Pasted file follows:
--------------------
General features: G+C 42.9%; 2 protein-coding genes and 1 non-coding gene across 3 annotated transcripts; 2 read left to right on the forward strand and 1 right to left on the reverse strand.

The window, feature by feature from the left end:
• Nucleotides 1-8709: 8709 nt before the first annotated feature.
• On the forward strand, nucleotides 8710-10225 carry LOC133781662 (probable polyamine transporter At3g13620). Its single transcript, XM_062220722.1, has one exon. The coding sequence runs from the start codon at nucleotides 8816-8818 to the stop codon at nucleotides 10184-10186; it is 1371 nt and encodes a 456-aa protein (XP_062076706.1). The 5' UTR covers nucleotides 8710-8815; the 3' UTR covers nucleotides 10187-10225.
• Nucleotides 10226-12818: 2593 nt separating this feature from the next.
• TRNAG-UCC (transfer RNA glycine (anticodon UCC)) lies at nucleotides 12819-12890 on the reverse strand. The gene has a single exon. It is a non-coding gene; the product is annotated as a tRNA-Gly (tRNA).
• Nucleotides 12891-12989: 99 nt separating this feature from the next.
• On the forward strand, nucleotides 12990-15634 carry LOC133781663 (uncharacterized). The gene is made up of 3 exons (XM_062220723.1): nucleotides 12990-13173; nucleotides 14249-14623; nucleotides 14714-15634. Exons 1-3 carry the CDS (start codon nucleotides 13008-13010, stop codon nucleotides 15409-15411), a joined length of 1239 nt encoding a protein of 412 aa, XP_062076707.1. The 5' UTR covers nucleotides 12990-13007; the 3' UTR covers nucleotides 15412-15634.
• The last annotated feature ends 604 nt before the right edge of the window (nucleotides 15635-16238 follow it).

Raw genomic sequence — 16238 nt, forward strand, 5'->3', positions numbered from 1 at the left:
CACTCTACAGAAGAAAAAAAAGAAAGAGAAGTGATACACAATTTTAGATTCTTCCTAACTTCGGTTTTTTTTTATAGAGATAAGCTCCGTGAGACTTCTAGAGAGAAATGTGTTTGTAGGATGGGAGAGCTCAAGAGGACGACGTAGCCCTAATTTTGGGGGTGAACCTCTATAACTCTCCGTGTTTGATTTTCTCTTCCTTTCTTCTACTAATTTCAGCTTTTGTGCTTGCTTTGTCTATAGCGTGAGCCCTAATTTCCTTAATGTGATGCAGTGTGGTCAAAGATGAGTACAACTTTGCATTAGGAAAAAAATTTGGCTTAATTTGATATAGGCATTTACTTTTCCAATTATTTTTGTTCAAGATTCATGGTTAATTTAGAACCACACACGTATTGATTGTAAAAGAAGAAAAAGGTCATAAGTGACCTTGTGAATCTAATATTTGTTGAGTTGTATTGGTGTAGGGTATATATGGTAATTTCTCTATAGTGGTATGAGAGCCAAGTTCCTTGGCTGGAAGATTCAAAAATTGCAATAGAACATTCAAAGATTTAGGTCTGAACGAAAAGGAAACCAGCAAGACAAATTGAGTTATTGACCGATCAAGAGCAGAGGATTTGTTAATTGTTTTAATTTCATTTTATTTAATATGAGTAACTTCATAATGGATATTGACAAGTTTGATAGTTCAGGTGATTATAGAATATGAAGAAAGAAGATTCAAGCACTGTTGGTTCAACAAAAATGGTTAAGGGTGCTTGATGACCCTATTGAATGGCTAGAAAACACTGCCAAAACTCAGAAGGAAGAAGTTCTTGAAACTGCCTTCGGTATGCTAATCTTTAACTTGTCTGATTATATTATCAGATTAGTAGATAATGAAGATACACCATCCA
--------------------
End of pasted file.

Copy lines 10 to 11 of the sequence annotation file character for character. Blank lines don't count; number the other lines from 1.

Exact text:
Raw genomic sequence — 16238 nt, forward strand, 5'->3', positions numbered from 1 at the left:
CACTCTACAGAAGAAAAAAAAGAAAGAGAAGTGATACACAATTTTAGATTCTTCCTAACTTCGGTTTTTTTTTATAGAGATAAGCTCCGTGAGACTTCTAGAGAGAAATGTGTTTGTAGGATGGGAGAGCTCAAGAGGACGACGTAGCCCTAATTTTGGGGGTGAACCTCTATAACTCTCCGTGTTTGATTTTCTCTTCCTTTCTTCTACTAATTTCAGCTTTTGTGCTTGCTTTGTCTATAGCGTGAGCCCTAATTTCCTTAATGTGATGCAGTGTGGTCAAAGATGAGTACAACTTTGCATTAGGAAAAAAATTTGGCTTAATTTGATATAGGCATTTACTTTTCCAATTATTTTTGTTCAAGATTCATGGTTAATTTAGAACCACACACGTATTGATTGTAAAAGAAGAAAAAGGTCATAAGTGACCTTGTGAATCTAATATTTGTTGAGTTGTATTGGTGTAGGGTATATATGGTAATTTCTCTATAGTGGTATGAGAGCCAAGTTCCTTGGCTGGAAGATTCAAAAATTGCAATAGAACATTCAAAGATTTAGGTCTGAACGAAAAGGAAACCAGCAAGACAAATTGAGTTATTGACCGATCAAGAGCAGAGGATTTGTTAATTGTTTTAATTTCATTTTATTTAATATGAGTAACTTCATAATGGATATTGACAAGTTTGATAGTTCAGGTGATTATAGAATATGAAGAAAGAAGATTCAAGCACTGTTGGTTCAACAAAAATGGTTAAGGGTGCTTGATGACCCTATTGAATGGCTAGAAAACACTGCCAAAACTCAGAAGGAAGAAGTTCTTGAAACTGCCTTCGGTATGCTAATCTTTAACTTGTCTGATTATATTATCAGATTAGTAGATAATGAAGATACACCATCCA